I lowered my American flag to half-mast the morning after Utah National Guard Soldier Staff Sergeant Aaron Butler was killed in Afghanistan.
Butler was killed leading a 12 man team clearing a building when it exploded. The booby trap also wounded the other 11 team members, each one also a soldier with the Utah National Guard.
I spent nearly 24 years with the Utah Army National Guard. Serving my country in uniform will always be one of the greatest honors of my life.
Though I didn’t know Butler personally, I consider him a brother in our Guard family. I know the caliber of men and women who serve our country while simultaneously juggling the demands of a military and civilian career along with their family.
Butler is the first Utah National Guard Soldier to be killed in combat operations since Sergeant First Class James Thode was killed in December 2010. He’s also the first military person from Utah killed in combat since 2013 when 21-year-old Army medic Pfc. Cody Towse, of Salem, was killed by an IED in Afghanistan.
Specifically looking at Utah National Guard soldiers, Butler is now the seventh to be killed in defense of our country since 9/11. The other six are:
- SPC Ryan B. Stark, C Battery, 1st Battalion, 145th Field Artillery (2003)
- SFC Ronald Wood, Bravo Battery, 1st Battalion, 148th Field Artillery (2006)
- 2LT Scott Lundell, I Corps Artillery (2007)
- CW2 Clayton Barnes, 1st Battalion, 211th Attack Helicopter Battalion (2008)
- CW2 James Linder, 1st Battalion, 211th Attack Helicopter Battalion (2008)
- SFC James Thode, 118th Sapper Company, 1457 Engineer Battalion (2010)
The constant risk and danger our military members face, always having to be on alert, aware of their surroundings, and being prepared for the unknown, can wear down even the strongest person.
When a member of the unit is killed or wounded, the impact is magnified. Not only is the unit dealing with the manpower shortage, and perhaps leadership shortage, they are also dealing with the psychological impact of death and suffering.
I personally experienced this in 2005 when Ron Wood was killed in Iraq.
I was working the Operations Center that day when a call for a MEDIVAC chopper came over the radio quickly followed by reports of three casualties. The term casualty is used generically for anyone injured or killed. By now the command leadership was all in the Ops Center monitoring the radio traffic for more details.
Within a few minutes, the units on scene reported one KIA (Killed in Action) and two WIA’s (Wounded in Action) with Battle Roster numbers to follow. Battle Rosters are identification numbers assigned to every soldier. As they read the first Battle Roster number, two people wrote it down while I checked it against our list. As soon as they got it out, we knew Ron Wood had been killed.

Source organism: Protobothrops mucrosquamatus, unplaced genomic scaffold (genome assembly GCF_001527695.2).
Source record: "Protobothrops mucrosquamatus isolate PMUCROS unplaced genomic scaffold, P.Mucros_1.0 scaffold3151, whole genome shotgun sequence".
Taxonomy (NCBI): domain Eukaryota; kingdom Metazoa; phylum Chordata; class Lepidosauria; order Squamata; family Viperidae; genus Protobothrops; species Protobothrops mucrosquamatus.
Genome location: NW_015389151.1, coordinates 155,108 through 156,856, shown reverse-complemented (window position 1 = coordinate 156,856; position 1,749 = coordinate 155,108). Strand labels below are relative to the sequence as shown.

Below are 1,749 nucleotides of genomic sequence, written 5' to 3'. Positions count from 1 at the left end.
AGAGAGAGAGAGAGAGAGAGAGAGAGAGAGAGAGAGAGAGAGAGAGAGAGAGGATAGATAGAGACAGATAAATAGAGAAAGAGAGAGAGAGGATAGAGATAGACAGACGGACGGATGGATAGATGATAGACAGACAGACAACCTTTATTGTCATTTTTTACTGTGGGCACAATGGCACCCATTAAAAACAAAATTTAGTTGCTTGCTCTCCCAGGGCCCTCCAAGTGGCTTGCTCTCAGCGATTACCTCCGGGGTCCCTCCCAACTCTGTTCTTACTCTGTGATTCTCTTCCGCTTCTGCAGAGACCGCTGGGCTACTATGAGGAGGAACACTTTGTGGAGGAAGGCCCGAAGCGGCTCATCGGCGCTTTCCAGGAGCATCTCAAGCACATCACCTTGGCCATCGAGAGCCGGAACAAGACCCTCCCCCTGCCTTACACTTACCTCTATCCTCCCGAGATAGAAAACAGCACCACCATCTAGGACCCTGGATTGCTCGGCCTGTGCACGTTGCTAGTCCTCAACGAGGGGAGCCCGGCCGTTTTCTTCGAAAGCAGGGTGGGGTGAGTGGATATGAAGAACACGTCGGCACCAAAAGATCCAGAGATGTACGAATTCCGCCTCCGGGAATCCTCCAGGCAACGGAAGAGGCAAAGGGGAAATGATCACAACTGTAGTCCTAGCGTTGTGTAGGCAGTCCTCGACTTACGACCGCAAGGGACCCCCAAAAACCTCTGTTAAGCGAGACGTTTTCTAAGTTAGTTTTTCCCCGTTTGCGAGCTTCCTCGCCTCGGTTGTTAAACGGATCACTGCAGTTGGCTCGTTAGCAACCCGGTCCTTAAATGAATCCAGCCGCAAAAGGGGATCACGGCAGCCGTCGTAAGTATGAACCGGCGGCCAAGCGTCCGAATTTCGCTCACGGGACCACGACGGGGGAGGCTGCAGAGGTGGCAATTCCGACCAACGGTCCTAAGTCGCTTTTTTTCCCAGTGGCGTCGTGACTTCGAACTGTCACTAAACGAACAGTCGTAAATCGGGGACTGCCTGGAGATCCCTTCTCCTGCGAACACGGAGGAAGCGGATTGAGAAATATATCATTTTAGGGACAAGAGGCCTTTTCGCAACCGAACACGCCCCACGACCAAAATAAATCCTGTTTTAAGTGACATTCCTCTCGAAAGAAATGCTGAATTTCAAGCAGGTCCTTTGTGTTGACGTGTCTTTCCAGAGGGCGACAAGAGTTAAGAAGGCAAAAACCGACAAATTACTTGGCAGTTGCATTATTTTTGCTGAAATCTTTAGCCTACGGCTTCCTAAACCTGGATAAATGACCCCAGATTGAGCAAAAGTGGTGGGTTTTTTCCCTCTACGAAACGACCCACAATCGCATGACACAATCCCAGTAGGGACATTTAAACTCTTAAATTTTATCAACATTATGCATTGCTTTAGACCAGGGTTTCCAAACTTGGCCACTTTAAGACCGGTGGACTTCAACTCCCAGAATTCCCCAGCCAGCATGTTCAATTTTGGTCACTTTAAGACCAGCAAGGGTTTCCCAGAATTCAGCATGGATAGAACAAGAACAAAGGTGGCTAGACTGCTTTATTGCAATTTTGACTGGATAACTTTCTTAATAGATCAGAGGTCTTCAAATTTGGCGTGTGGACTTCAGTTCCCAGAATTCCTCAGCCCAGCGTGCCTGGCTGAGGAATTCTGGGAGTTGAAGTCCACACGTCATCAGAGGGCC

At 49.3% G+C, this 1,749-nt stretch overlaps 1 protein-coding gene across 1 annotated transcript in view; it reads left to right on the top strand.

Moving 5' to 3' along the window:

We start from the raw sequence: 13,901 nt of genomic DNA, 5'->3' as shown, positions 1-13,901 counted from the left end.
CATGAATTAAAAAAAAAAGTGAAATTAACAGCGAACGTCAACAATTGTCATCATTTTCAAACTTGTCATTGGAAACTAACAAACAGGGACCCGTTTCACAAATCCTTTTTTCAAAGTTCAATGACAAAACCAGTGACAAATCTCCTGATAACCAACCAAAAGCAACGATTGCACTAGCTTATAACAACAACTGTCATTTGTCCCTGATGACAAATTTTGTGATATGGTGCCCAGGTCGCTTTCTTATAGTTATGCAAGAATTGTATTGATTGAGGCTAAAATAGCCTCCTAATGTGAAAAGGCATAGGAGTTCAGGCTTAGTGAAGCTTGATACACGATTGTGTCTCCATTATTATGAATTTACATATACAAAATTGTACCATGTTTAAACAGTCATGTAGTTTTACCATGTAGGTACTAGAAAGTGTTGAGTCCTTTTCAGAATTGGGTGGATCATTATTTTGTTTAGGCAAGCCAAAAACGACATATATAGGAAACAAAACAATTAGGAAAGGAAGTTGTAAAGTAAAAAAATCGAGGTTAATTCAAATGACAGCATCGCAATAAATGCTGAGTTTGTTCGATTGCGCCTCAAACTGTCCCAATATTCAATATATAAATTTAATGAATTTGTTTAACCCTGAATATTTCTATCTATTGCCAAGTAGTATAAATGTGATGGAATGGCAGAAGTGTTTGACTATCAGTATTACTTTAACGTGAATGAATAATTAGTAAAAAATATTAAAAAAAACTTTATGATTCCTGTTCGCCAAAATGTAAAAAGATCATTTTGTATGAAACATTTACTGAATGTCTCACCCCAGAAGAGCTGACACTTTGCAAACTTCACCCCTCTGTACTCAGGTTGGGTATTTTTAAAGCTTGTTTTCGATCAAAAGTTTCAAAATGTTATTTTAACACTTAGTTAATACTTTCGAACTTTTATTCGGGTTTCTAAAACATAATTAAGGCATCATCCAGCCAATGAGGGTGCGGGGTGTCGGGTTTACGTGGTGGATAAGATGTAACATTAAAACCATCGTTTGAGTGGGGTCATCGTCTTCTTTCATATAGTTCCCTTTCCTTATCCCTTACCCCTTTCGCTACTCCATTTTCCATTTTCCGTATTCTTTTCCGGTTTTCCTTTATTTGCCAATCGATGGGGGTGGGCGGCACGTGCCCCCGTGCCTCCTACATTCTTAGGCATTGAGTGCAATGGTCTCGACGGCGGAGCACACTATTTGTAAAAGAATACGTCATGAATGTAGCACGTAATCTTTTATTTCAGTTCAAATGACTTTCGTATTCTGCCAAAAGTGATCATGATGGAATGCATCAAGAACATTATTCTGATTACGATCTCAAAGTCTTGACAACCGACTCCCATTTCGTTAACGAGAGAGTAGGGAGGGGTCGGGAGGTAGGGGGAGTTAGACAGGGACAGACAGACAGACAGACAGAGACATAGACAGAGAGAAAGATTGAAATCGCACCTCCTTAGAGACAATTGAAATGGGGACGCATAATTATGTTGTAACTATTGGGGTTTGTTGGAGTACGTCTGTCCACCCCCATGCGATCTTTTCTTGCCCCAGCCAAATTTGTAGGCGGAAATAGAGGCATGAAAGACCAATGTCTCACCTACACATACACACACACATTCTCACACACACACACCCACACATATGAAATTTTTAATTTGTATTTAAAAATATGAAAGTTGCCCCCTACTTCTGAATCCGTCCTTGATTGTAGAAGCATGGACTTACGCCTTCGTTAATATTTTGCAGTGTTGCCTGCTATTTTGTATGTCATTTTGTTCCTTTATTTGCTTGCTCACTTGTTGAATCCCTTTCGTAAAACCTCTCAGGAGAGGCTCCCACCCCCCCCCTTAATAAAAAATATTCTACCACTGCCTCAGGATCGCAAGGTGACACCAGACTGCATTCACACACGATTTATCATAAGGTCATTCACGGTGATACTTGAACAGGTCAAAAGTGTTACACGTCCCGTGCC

My heart sunk and we were all stunned with the realization our worst fear had just been realized. Two more Battle Rosters were read indicating Sergeant Chris Olsen and Specialist Eric Lund had both been wounded.
While I could only imagine the chaos happening at the scene of the attack, inside the Operations Center it was starkly subdued. Work continued, the radio traffic continuously updating, but under an eerie halo of shock and disbelief. We had seen Ron and his crew less than an hour previously. Now Ron was gone, and Chris and Eric were in severe need of trauma care.
MISSION FIRST ~ PEOPLE ALWAYS
Inside the entryway of the National Guard armory in Richfield, Utah, home of my first unit, Alpha Battery 2/222nd Field Artillery, hung a sign that read, “Mission First ~ People Always.”
It’s a strategic part of the Warrior Ethos.
“I will always place the mission first. I will never accept defeat. I will never quit. I will never leave a fallen comrade.”
I looked at that sign nearly every time I walked through those doors for 17 years. It ingrained in me the principle: the mission will be accomplished if we keep our focus always on the people.
After Ron Wood was killed, our command stood down all operations and patrols for two days to allow us time to regroup. Those hours to mourn the loss of our brother-in-arms helped the healing process to begin.
If I can adapt the vernacular of Stephen Covey, we had a little time to “sharpen the saw” emotionally, mentally, and spiritually. We were more focused when it was time to resume operations.
Staff Sergeant Butler’s mission is finished. But the mission continues for his family, and for those in his unit and their families. Let us keep them, and all who serve to protect, in our prayers and thoughts.
I invite you to fly your flag today through the funeral services for Aaron Butler scheduled for this Saturday in his hometown of Monticello, Utah. If it is a flag that can be flown at half-mast, I feel that is a fitting tribute.
Have a great Monday. Thanks for letting share.
p.s. Take 13 minutes today to read this brief biography of Aaron Butler (starts halfway through the article).
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